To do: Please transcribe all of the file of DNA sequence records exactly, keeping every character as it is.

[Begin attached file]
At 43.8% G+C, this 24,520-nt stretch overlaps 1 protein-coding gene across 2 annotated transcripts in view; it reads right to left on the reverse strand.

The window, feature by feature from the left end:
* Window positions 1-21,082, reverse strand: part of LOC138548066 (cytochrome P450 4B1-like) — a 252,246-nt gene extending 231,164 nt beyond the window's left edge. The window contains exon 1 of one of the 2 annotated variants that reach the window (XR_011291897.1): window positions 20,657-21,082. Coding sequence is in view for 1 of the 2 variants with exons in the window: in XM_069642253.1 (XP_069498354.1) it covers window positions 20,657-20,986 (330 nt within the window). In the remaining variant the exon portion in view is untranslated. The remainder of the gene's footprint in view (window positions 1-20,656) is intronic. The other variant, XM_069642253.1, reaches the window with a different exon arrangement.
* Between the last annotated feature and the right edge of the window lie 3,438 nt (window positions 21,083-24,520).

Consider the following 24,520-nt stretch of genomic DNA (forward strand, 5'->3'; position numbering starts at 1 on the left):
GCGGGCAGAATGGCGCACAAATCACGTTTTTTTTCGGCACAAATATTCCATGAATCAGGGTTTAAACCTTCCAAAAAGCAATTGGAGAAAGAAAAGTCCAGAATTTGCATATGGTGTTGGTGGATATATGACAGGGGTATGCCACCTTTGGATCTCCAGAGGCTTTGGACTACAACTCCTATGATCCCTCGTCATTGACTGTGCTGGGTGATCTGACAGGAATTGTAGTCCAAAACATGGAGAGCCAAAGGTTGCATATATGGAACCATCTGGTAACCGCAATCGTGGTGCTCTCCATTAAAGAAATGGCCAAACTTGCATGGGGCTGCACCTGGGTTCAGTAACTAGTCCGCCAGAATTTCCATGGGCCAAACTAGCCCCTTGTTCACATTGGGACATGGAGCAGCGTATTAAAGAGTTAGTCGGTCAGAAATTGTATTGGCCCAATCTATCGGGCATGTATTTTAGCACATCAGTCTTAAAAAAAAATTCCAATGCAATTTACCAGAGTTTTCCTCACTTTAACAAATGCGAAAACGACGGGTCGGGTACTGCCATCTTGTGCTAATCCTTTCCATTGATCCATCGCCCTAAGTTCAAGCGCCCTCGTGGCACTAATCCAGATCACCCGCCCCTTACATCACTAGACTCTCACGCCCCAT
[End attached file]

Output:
At 43.8% G+C, this 24,520-nt stretch overlaps 1 protein-coding gene across 2 annotated transcripts in view; it reads right to left on the reverse strand.

The window, feature by feature from the left end:
* Window positions 1-21,082, reverse strand: part of LOC138548066 (cytochrome P450 4B1-like) — a 252,246-nt gene extending 231,164 nt beyond the window's left edge. The window contains exon 1 of one of the 2 annotated variants that reach the window (XR_011291897.1): window positions 20,657-21,082. Coding sequence is in view for 1 of the 2 variants with exons in the window: in XM_069642253.1 (XP_069498354.1) it covers window positions 20,657-20,986 (330 nt within the window). In the remaining variant the exon portion in view is untranslated. The remainder of the gene's footprint in view (window positions 1-20,656) is intronic. The other variant, XM_069642253.1, reaches the window with a different exon arrangement.
* Between the last annotated feature and the right edge of the window lie 3,438 nt (window positions 21,083-24,520).

Consider the following 24,520-nt stretch of genomic DNA (forward strand, 5'->3'; position numbering starts at 1 on the left):
GCGGGCAGAATGGCGCACAAATCACGTTTTTTTTCGGCACAAATATTCCATGAATCAGGGTTTAAACCTTCCAAAAAGCAATTGGAGAAAGAAAAGTCCAGAATTTGCATATGGTGTTGGTGGATATATGACAGGGGTATGCCACCTTTGGATCTCCAGAGGCTTTGGACTACAACTCCTATGATCCCTCGTCATTGACTGTGCTGGGTGATCTGACAGGAATTGTAGTCCAAAACATGGAGAGCCAAAGGTTGCATATATGGAACCATCTGGTAACCGCAATCGTGGTGCTCTCCATTAAAGAAATGGCCAAACTTGCATGGGGCTGCACCTGGGTTCAGTAACTAGTCCGCCAGAATTTCCATGGGCCAAACTAGCCCCTTGTTCACATTGGGACATGGAGCAGCGTATTAAAGAGTTAGTCGGTCAGAAATTGTATTGGCCCAATCTATCGGGCATGTATTTTAGCACATCAGTCTTAAAAAAAAATTCCAATGCAATTTACCAGAGTTTTCCTCACTTTAACAAATGCGAAAACGACGGGTCGGGTACTGCCATCTTGTGCTAATCCTTTCCATTGATCCATCGCCCTAAGTTCAAGCGCCCTCGTGGCACTAATCCAGATCACCCGCCCCTTACATCACTAGACTCTCACGCCCCAT